International Practice Development Journal


Title of ArticleTransforming culture in the critical care environment – The building block of the journey
Type of ArticleOriginal practice development and research
Author/sSuzanne Murray, Jonathan Magill and Megan Pinfold
ReferenceVolume 2, Issue 1, Article 5
Date of PublicationMay 2012
KeywordsFacilitation, shared governance, values and beliefs, workplace culture

Purpose: External facilitators were approached by a newly appointed acting nurse unit manager (A/NUM) to provide support and facilitation expertise, in her quest to engage with her new critical care nursing team. The intent was to work towards creating an effective workplace culture in a cardio thoracic intensive care unit (CTICU).

Background: The A/NUM position of the CTICU is based on a four bedded unit with 19 full time equivalent (FTE) staff at a major metropolitan teaching hospital in Sydney, Australia. The hospital has, over the past seven years, been working towards the development of an emancipatory culture of nursing. The hospital nursing shared vision statement being; ‘ for nurses to embrace a culture that enables all persons to flourish’. This programme of work has focused on developing key groups of staff (mainly leadership groups) to adopt ways of working that enable staff participation, facilitate critical conversations and promote collaborative action towards improved person centred outcomes. Shared governance principles of engagement are critical to the development of an emancipatory culture. The new A/NUM was keen to inspire a sense of team spirit in the unique shared environment of public and private healthcare. She had the vision to look beyond the barriers and insular ways of working and advocated a model of shared governance, providing nurses with a voice within the wider organisation that allowed and encouraged them to participate in the decision-making processes that affect their professional practice.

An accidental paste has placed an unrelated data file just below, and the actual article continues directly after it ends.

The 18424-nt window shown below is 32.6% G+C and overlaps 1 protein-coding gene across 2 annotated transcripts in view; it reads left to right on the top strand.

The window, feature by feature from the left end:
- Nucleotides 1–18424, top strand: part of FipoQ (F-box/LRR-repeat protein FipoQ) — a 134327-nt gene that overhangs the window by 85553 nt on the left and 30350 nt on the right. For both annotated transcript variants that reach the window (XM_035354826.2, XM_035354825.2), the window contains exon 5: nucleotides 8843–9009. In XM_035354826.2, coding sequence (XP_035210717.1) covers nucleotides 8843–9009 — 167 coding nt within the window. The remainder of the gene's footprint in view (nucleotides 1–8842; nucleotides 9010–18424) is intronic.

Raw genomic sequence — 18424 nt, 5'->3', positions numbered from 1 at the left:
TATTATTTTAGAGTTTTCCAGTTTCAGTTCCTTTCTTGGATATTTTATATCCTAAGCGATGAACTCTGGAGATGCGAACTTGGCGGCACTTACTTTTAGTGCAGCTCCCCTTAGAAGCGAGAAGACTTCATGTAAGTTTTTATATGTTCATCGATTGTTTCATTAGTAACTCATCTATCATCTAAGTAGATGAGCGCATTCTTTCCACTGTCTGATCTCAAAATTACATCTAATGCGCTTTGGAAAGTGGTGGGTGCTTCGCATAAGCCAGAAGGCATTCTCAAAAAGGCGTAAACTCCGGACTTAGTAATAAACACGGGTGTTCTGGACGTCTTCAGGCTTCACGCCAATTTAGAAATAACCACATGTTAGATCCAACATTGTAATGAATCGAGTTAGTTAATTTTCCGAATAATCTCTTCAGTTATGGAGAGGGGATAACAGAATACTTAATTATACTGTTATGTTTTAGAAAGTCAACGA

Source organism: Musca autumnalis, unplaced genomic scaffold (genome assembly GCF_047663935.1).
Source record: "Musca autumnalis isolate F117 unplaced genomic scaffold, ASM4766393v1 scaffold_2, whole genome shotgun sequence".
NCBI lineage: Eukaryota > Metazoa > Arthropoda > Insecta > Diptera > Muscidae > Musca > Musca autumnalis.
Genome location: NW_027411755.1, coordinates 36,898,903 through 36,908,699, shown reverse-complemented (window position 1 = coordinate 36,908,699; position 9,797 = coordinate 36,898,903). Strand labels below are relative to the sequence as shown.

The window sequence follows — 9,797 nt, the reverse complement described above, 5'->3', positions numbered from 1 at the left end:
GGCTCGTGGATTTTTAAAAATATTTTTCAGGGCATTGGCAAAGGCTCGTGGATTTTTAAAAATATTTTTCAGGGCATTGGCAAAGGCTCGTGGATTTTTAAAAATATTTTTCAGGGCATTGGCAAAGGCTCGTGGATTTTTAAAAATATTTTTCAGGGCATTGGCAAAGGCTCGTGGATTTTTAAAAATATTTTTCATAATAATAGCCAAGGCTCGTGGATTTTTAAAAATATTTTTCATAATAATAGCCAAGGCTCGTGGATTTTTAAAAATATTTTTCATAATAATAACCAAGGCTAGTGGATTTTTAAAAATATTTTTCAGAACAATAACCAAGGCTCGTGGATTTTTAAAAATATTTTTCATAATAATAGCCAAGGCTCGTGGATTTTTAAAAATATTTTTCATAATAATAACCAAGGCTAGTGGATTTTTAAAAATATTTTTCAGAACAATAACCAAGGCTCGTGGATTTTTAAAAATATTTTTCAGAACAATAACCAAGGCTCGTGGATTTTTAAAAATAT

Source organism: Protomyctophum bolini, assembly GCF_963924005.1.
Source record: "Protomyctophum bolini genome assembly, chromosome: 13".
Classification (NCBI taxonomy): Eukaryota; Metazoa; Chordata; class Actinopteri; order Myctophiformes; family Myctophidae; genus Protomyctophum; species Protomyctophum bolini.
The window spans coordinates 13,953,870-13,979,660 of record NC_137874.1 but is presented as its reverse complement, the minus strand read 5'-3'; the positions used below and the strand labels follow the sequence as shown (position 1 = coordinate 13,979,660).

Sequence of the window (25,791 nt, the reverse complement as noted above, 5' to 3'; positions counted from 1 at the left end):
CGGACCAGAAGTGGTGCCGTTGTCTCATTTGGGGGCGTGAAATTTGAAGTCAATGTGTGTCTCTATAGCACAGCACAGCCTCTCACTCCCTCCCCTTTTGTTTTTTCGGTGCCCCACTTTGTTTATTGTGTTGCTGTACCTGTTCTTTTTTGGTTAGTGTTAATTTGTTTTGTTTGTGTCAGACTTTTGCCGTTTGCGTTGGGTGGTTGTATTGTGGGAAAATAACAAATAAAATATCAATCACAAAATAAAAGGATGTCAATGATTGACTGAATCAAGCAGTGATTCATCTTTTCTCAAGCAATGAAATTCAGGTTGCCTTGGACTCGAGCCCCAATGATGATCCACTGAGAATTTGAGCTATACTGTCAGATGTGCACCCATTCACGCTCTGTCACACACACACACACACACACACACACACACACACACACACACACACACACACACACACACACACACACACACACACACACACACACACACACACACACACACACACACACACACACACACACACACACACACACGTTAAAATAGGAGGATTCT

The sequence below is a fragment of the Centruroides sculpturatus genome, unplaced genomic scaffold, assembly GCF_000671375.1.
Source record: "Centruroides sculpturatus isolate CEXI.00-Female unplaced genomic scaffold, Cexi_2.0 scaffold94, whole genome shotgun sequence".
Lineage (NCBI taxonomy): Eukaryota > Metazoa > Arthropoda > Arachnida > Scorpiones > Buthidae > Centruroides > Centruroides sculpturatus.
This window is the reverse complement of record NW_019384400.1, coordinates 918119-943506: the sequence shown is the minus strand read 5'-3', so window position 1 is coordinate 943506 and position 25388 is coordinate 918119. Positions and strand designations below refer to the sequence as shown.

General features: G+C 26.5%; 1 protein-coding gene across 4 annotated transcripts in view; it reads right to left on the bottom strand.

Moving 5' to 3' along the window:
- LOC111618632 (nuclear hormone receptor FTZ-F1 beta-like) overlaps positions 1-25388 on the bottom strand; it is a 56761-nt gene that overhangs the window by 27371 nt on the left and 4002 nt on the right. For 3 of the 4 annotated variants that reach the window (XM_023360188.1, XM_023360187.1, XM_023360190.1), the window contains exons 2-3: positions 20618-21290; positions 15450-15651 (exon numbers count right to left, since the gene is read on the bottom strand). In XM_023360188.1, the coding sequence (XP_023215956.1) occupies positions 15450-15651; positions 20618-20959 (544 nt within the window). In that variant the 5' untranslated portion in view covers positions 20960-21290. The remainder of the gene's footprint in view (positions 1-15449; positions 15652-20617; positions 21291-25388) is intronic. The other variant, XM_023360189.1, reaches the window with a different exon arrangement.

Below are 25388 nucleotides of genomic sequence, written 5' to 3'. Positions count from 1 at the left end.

Process: The external facilitation provided opportunity for the A/NUM and now permanent NUM to be part of the values clarification and shared values process, this occurred over a number of facilitated sessions. As no adult intensive care unit in New South Wales, had commenced the Essentials of Care (EOC) Programme, it provided an opportunity to introduce the framework and propose the potential for further work.

Discussion: Using the values clarification process, the external facilitators were able to progress to an action planning phase of work. The CTICU teamwork has significantly improved overall as they have a sense of belonging to the unit. They shared how they felt the working environment had already improved half way through the process. The external facilitators used various tools and practice development principles to engage the unit, working inclusively and participatively. Circles of concern were reduced and influences increased throughout the action planning phase.

Future scope: The action planning phase continues. The future vision to commence the EOC Programme in CTICU in 2011 has been realised; they continue to work collaboratively with the general intensive care unit to refine the critical care domains of EOC. CTICU have reengaged with the Nursing Person Centred Shared Governance Framework, having representation on Nursing Councils and the specialities Community of Practice.

This article by Suzanne Murray, Jonathan Magill and Megan Pinfold is licensed under a Creative Commons Attribution Non-Commercial 3.0 License.

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